But our surging appetite for things that soothe and smooth the brain isn’t simply a symptom of the Covid years. As Vox explained, the rise of cotton wool content correlates with “the story of the rejection of evangelical purity culture and the left’s embrace of sincerity in the face of the rise of the alt-right”.
Buzzfeed introduced an entire category dedicated to listicles that promise to “restore your faith in humanity” in 2014, for example. This was around the same time that the snark and ironic meme culture of alt-right petri dishes 4chan and certain subreddits became ubiquitous online. Also around then, Google searches for alt-right- associated terms “red pill” and “cuck” began to increase rapidly.
Then, not long after Trump’s inauguration in 2017, the balance began to correct itself. Searches for those toxic terms fell and another word began to rise: “wholesome”. Dictionary definition: “good for you and likely to improve your life either physically, morally, or emotionally”.
To be clear, everything wholesome is not twee, just as everything twee is not wholesome. Babies are wholesome, but their pudgy hands are too small to even hold, let alone play, the ukulele (shame, because that TikTok would go viral). A cardigan-clad man at an artisanal farmers’ market looks twee to the naked eye, but root through his DMs and you may find that he’s not at all wholesome. And yet the two concepts also appear to be inextricably linked – according to Spitz’s hypothesis, at least.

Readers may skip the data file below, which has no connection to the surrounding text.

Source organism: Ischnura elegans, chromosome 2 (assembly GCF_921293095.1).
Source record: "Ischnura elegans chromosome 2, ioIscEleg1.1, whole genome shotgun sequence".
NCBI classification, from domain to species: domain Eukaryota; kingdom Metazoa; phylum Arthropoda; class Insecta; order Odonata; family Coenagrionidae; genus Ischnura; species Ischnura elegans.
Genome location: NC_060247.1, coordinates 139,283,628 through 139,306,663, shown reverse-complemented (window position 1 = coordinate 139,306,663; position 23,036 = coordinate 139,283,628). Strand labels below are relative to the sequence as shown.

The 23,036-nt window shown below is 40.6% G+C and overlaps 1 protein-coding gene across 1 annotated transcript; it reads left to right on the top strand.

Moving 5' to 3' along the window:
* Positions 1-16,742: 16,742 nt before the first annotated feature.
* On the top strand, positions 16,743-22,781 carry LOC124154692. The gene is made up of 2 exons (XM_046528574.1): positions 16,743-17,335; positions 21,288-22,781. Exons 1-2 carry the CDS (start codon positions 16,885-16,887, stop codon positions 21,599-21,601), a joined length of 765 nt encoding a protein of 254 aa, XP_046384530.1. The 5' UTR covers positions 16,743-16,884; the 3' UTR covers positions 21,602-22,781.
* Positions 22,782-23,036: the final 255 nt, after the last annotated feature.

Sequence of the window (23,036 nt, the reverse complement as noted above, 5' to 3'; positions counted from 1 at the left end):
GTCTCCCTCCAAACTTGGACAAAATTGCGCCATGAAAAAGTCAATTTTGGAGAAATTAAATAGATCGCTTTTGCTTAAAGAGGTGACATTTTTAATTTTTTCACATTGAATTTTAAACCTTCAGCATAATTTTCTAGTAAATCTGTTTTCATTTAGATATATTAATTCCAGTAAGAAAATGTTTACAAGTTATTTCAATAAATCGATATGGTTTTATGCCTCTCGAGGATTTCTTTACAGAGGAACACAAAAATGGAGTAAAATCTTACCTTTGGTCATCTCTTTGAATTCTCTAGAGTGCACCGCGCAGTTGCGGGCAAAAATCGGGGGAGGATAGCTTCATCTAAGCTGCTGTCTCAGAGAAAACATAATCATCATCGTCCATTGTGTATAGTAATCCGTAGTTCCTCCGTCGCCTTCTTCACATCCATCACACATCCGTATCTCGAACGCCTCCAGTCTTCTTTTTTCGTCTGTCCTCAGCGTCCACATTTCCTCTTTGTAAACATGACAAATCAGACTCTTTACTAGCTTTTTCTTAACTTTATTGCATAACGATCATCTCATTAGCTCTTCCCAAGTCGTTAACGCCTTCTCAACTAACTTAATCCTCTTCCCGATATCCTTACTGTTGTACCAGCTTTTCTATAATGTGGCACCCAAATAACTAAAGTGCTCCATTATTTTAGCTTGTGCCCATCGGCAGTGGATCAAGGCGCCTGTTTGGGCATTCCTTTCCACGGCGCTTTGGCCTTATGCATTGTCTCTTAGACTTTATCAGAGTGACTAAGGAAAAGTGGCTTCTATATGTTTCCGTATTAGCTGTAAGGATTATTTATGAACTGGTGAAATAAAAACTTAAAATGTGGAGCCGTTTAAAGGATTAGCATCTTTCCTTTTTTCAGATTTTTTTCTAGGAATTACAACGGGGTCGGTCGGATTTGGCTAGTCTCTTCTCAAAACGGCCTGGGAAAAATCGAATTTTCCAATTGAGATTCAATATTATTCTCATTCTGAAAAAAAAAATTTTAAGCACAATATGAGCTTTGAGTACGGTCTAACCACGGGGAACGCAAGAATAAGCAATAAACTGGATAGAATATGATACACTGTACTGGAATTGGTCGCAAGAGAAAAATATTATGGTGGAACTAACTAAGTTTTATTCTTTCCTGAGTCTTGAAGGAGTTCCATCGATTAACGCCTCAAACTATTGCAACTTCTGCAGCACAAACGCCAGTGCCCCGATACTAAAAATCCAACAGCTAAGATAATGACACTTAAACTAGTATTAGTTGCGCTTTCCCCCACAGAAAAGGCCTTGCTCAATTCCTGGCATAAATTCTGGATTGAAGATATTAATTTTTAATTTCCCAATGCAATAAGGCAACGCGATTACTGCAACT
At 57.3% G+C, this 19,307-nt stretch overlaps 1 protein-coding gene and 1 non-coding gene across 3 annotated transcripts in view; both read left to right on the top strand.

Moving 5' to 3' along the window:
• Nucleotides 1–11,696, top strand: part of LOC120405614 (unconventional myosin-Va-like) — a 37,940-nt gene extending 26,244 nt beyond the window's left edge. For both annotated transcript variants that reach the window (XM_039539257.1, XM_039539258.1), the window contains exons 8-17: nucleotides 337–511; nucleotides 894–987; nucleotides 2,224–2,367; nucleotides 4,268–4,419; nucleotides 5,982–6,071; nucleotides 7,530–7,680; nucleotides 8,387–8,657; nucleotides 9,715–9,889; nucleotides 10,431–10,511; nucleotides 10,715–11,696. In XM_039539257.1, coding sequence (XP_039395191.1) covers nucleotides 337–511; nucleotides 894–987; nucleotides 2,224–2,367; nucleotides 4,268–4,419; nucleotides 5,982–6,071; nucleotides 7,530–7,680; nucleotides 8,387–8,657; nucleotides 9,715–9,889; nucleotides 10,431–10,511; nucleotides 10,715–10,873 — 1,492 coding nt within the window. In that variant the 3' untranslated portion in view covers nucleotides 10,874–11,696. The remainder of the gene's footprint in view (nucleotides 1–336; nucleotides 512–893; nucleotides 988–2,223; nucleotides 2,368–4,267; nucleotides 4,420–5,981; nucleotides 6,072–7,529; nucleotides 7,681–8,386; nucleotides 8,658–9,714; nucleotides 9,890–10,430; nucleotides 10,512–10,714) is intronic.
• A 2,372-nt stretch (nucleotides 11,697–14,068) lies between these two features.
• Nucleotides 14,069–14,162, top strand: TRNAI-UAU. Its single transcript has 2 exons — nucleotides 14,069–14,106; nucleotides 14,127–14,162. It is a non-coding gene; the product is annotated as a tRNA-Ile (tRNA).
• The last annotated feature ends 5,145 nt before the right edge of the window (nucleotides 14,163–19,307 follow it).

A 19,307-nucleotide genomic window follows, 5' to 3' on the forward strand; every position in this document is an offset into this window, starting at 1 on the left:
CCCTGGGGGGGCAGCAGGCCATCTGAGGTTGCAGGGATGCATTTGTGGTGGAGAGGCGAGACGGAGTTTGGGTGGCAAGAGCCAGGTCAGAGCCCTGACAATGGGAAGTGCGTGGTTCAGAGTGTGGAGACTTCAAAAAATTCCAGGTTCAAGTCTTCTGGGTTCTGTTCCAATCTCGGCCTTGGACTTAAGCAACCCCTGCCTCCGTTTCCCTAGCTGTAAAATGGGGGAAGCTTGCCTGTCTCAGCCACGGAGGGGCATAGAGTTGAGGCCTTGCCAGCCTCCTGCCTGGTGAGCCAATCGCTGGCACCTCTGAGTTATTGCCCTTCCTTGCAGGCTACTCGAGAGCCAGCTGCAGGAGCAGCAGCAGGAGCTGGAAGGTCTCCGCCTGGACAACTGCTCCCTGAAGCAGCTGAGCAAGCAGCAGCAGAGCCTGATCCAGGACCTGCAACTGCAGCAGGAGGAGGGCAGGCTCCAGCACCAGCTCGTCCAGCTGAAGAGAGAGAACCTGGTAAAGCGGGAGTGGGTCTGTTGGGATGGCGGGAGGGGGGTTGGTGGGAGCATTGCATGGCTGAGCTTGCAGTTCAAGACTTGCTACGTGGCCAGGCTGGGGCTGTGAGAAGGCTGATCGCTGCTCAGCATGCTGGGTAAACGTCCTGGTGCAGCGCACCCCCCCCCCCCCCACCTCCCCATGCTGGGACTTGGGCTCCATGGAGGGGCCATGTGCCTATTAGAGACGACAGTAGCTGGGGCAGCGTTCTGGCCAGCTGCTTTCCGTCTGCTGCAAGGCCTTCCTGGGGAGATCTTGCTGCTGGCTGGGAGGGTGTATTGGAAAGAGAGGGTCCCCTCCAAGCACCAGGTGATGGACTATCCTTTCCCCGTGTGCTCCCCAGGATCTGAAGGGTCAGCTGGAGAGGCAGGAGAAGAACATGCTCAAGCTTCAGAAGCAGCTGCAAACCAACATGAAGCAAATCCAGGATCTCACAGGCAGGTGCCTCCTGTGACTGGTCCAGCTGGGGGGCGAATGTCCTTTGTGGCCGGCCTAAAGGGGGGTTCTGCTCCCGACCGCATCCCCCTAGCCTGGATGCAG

When you frame both wholesomeness and tweeness as reactions to socio-political climates, it checks out. Tumblr twee – think: thick-framed glasses, vintage A‑line skirts and sepia-tinted photos of typewriters – came into its stride during Barack Obama’s two-term presidency (2009 – 17). This followed George W Bush’s occupancy of the White House, a period which had seen the beginning and bulk of the Iraq War, as well as the worst financial crisis since the Great Depression.